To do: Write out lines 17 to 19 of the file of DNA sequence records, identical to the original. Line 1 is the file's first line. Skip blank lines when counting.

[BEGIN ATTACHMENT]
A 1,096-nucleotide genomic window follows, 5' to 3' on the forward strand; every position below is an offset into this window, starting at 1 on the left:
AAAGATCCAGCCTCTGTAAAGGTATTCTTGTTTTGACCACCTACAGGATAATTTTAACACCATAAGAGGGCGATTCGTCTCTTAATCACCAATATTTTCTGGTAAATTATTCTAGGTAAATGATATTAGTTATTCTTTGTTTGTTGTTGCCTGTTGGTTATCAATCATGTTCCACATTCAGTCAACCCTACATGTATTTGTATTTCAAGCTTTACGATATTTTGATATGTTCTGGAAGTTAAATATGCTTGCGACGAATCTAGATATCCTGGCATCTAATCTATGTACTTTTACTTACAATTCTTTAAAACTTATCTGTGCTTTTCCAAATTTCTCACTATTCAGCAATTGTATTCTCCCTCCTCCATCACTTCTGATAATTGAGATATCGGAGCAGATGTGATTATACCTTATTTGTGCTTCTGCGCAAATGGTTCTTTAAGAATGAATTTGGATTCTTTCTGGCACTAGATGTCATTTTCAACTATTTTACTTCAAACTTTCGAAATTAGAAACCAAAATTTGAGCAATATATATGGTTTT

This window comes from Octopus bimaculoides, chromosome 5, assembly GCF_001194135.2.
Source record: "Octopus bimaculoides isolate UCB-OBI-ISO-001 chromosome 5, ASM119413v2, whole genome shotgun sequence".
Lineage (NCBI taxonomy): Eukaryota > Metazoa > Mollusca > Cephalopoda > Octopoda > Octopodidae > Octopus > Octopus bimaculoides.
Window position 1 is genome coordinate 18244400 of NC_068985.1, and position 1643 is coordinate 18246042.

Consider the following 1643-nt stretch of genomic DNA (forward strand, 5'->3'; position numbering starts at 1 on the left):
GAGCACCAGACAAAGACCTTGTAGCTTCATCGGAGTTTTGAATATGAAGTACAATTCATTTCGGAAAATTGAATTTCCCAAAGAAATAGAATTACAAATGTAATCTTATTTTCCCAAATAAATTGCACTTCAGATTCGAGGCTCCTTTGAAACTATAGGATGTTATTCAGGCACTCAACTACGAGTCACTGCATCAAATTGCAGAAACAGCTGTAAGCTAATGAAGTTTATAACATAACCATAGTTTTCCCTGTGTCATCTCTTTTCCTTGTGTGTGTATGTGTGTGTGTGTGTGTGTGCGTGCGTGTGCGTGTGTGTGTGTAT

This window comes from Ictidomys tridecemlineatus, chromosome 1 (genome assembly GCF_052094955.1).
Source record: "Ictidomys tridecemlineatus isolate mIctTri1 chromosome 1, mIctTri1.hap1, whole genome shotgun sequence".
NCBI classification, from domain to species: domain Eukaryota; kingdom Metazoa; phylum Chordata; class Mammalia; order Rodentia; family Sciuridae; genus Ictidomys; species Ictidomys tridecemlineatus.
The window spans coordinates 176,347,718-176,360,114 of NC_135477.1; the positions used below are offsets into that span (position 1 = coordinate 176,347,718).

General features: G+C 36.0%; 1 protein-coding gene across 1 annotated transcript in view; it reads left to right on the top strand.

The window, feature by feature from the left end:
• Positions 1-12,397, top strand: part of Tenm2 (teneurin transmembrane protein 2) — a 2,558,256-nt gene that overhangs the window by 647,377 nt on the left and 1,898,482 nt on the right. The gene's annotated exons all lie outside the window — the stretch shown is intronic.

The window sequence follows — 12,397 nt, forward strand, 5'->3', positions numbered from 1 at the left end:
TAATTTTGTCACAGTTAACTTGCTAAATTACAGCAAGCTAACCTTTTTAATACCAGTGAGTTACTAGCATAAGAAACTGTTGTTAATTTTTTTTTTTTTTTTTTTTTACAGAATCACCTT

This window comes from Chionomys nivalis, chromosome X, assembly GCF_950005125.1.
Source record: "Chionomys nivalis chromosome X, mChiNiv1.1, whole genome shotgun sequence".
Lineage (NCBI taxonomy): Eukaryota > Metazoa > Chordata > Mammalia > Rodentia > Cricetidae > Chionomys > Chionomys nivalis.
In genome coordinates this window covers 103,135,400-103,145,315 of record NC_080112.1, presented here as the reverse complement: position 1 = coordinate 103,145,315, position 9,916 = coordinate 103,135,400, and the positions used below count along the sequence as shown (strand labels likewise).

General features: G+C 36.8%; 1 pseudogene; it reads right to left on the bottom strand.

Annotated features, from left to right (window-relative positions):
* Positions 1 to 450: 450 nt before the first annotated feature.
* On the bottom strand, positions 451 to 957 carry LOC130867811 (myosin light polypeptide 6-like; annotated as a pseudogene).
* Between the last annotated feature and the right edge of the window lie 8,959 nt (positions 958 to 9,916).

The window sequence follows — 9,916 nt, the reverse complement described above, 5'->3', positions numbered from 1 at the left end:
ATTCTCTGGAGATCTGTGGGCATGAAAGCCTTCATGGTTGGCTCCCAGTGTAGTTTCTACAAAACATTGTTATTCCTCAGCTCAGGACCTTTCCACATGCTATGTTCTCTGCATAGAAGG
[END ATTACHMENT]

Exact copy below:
TAATTTTGTCACAGTTAACTTGCTAAATTACAGCAAGCTAACCTTTTTAATACCAGTGAGTTACTAGCATAAGAAACTGTTGTTAATTTTTTTTTTTTTTTTTTTTTACAGAATCACCTT

This window comes from Chionomys nivalis, chromosome X, assembly GCF_950005125.1.
Source record: "Chionomys nivalis chromosome X, mChiNiv1.1, whole genome shotgun sequence".